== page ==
Luang Prabang Travel Guide
Luang Prabang © Judith Duk
Encircled by mountains and charmingly situated at the meeting of the Mekong and Khan Rivers, Luang Prabang, the 'Jewel of the Mekong', conveys an atmosphere of remote serenity and informal splendour. Its main attraction is its old temples and the thriving religious life of its people, which seems to endow everything with meaning.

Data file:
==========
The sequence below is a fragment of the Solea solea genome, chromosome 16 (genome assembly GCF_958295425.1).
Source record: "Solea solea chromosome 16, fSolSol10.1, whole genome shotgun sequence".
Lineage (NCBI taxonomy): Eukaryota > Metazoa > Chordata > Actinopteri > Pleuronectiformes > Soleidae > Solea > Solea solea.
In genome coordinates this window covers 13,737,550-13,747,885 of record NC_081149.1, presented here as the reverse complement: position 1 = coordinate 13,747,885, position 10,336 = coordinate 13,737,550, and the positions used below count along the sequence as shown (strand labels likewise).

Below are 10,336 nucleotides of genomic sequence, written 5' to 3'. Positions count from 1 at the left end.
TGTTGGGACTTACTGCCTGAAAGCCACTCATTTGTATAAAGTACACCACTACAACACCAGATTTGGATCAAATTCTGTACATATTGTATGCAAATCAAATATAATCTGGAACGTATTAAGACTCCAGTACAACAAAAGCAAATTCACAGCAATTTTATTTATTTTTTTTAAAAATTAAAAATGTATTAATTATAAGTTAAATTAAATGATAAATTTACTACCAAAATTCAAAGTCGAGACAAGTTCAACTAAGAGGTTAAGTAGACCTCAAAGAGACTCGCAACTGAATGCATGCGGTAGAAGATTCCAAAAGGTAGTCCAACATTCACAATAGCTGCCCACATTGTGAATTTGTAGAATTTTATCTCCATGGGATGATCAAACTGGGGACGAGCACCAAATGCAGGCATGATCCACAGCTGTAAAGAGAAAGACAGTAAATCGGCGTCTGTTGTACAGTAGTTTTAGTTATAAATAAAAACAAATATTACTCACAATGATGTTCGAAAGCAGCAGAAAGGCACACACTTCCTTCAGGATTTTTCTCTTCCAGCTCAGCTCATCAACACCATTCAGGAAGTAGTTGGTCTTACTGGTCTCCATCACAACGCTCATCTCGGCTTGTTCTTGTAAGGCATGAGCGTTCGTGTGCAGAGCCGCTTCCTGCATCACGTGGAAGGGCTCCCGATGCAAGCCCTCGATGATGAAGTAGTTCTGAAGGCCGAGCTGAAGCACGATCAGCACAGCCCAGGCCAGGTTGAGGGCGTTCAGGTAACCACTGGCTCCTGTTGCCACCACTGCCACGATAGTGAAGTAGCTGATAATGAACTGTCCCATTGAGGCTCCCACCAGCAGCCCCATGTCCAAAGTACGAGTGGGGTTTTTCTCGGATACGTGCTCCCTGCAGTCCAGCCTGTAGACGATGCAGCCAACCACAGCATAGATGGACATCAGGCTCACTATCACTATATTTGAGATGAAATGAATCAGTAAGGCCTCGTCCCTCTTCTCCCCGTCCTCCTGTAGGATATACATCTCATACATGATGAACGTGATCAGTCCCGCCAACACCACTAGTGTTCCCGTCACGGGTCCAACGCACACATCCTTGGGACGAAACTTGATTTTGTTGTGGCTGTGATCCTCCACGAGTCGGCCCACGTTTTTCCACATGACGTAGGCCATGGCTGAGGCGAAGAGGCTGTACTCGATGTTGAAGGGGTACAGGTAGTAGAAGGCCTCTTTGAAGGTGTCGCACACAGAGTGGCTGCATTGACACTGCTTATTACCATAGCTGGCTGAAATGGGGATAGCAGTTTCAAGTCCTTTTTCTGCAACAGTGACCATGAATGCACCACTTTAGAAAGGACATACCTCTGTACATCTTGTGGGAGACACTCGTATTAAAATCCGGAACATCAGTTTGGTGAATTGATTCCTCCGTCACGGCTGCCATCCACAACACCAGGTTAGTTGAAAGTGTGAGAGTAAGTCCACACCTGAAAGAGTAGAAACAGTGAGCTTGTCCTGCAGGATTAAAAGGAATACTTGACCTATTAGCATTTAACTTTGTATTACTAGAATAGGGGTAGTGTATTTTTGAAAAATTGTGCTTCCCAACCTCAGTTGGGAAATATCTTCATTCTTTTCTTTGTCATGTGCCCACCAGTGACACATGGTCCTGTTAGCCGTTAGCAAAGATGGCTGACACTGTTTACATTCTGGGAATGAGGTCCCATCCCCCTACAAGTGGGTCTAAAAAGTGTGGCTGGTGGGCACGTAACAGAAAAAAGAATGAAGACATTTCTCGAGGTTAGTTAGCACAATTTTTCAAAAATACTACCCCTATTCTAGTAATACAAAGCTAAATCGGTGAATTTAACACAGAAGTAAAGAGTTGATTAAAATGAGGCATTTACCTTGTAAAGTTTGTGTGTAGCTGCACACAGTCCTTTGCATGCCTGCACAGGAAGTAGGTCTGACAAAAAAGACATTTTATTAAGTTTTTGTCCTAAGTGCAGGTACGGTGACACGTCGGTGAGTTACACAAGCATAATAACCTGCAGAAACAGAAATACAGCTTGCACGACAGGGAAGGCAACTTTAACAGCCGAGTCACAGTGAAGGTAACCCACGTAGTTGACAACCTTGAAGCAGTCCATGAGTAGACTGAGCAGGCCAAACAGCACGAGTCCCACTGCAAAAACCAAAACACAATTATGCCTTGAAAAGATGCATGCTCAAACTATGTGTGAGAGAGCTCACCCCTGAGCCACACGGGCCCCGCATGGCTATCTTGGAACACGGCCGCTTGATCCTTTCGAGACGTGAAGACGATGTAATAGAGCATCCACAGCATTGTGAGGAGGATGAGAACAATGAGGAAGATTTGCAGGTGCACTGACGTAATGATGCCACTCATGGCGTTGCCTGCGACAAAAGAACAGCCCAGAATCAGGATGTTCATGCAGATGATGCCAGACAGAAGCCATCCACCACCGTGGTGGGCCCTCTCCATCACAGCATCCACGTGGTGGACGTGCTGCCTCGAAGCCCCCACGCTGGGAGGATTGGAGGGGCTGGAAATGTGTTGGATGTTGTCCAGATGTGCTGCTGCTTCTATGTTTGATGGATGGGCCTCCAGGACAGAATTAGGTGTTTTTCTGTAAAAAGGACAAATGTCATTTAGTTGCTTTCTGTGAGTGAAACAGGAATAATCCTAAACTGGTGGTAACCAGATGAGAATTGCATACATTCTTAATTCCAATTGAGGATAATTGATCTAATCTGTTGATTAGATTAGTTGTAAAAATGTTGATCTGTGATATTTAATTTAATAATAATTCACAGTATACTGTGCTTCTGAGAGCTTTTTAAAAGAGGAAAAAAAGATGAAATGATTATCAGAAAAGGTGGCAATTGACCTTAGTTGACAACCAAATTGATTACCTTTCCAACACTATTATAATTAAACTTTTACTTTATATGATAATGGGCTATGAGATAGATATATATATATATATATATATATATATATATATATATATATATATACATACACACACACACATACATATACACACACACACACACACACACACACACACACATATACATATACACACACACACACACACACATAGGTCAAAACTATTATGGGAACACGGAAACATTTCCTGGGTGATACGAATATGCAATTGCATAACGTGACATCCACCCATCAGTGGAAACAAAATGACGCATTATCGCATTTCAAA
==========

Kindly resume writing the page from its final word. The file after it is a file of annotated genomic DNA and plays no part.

The heart of a powerful kingdom for more than a thousand years, today it is a sleepy mixture of ancient temples, cobbled lanes, interesting backstreets, French-Indochinese architecture and ochre-coloured colonial buildings. Trees line the streets above the banks of the river where children swim and play, while farmers carefully tend to their tiny, irregular riverside plots of agricultural land. In the mists of dawn, throngs of barefoot orange-robed monks silently make their way from the monasteries to the streets, where locals wait to gain spiritual merit by filling their wooden alms bowls with rice, before disappearing once again into their places of refuge and meditation. Unhurried people drift past stalls of spicy papaya salad, noodles, omelettes and fruit drinks. Luang Prabang gives visitors a taste of the real Laos; it is an ancient city with a distinctly village-like feel, endowed with a historical legacy so rich that it has been designated a UNESCO World Heritage Site. Tourists to Laos simply shouldn't miss this unique and fascinating city.
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